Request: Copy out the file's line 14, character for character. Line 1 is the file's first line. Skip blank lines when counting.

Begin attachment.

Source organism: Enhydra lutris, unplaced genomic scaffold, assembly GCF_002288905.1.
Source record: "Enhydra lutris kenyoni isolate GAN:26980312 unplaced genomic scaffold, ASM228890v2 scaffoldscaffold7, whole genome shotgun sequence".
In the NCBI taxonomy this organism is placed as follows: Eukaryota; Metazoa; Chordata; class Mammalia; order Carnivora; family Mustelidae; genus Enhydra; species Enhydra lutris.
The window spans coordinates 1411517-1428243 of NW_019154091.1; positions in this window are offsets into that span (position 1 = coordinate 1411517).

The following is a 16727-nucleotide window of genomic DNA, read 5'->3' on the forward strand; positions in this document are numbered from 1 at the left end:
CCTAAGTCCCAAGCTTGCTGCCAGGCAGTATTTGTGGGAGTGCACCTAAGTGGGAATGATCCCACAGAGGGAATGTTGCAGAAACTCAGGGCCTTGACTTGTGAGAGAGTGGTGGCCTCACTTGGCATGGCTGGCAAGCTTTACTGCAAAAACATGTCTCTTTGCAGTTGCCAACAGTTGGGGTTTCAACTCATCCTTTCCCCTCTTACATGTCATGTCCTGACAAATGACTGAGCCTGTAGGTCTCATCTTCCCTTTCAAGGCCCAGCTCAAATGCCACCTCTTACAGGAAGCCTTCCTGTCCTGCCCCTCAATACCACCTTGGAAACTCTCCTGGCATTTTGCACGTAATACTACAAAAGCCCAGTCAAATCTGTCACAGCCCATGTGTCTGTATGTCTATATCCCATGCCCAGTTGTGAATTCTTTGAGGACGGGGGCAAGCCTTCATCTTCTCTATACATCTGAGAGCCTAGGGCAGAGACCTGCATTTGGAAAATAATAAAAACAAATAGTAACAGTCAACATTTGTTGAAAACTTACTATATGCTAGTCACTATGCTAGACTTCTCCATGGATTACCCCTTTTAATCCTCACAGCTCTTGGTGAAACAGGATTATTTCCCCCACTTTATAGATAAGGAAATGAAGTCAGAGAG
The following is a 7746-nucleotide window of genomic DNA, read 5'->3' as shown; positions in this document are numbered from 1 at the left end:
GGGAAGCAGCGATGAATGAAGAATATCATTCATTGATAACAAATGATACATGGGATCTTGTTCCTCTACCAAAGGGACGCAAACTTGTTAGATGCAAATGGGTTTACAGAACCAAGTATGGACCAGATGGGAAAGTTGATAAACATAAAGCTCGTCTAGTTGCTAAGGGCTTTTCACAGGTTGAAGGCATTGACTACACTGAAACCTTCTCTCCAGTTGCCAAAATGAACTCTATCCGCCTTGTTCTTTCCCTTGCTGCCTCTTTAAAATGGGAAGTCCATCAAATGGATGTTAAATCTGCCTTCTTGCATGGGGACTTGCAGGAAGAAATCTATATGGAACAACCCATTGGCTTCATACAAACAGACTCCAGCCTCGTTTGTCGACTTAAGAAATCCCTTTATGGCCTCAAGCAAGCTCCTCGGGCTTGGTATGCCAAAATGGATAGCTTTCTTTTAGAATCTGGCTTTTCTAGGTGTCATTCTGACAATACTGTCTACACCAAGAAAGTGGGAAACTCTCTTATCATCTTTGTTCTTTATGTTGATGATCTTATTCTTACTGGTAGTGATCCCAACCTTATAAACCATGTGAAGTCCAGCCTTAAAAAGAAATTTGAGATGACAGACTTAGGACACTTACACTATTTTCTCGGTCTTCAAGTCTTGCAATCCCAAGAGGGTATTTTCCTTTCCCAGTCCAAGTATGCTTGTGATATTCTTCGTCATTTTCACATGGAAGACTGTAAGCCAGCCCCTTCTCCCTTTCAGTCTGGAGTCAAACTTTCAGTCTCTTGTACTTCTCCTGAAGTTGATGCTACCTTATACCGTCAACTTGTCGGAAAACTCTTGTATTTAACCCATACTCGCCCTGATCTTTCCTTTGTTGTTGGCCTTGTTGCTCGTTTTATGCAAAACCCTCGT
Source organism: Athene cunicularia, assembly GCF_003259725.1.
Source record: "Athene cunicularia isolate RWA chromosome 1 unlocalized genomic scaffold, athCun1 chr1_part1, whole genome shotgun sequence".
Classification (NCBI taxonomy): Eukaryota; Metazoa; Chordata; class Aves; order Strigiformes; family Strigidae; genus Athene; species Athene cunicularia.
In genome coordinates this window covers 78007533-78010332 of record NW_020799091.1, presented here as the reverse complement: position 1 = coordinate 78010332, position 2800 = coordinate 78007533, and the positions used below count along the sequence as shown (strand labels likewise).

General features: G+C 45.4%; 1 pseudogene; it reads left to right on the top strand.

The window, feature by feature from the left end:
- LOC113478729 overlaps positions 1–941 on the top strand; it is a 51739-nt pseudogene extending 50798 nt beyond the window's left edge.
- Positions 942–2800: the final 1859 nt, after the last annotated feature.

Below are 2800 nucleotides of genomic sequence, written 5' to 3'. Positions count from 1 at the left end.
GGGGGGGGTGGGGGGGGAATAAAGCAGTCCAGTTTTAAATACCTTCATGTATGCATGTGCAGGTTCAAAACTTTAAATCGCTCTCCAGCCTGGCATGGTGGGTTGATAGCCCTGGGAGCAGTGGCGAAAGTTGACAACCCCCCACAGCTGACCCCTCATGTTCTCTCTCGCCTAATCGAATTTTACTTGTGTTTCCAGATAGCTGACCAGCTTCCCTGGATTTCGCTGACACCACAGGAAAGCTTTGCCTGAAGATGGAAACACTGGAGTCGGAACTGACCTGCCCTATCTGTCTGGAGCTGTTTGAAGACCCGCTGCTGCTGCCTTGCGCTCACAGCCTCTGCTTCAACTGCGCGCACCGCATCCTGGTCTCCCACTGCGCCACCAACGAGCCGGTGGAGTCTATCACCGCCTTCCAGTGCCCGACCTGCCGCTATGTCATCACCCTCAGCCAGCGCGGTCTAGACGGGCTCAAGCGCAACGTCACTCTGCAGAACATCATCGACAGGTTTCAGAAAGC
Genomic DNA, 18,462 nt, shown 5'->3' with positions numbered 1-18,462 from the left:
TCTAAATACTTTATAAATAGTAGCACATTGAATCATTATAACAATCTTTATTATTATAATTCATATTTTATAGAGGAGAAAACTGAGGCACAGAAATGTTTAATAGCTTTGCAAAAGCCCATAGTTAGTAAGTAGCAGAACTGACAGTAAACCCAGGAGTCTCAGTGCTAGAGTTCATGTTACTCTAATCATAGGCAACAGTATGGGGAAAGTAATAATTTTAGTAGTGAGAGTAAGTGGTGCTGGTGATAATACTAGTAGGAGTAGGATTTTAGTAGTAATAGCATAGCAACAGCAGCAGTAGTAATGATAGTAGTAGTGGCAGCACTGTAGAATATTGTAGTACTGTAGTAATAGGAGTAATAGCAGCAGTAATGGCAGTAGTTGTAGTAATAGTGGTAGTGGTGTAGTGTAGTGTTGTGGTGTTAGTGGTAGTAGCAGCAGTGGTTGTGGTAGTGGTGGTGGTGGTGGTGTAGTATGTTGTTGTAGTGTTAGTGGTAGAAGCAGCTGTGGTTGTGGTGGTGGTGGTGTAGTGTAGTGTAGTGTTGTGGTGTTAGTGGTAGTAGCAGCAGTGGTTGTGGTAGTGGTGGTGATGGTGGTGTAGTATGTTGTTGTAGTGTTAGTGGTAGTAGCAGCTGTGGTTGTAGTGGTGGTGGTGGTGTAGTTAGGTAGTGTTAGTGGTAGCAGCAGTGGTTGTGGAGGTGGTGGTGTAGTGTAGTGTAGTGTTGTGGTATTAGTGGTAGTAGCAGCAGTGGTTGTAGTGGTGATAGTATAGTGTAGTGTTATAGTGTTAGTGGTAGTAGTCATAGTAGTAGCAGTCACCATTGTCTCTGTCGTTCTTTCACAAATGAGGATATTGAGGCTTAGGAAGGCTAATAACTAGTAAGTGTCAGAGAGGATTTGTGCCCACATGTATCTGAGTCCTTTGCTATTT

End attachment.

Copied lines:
The window, feature by feature from the left end: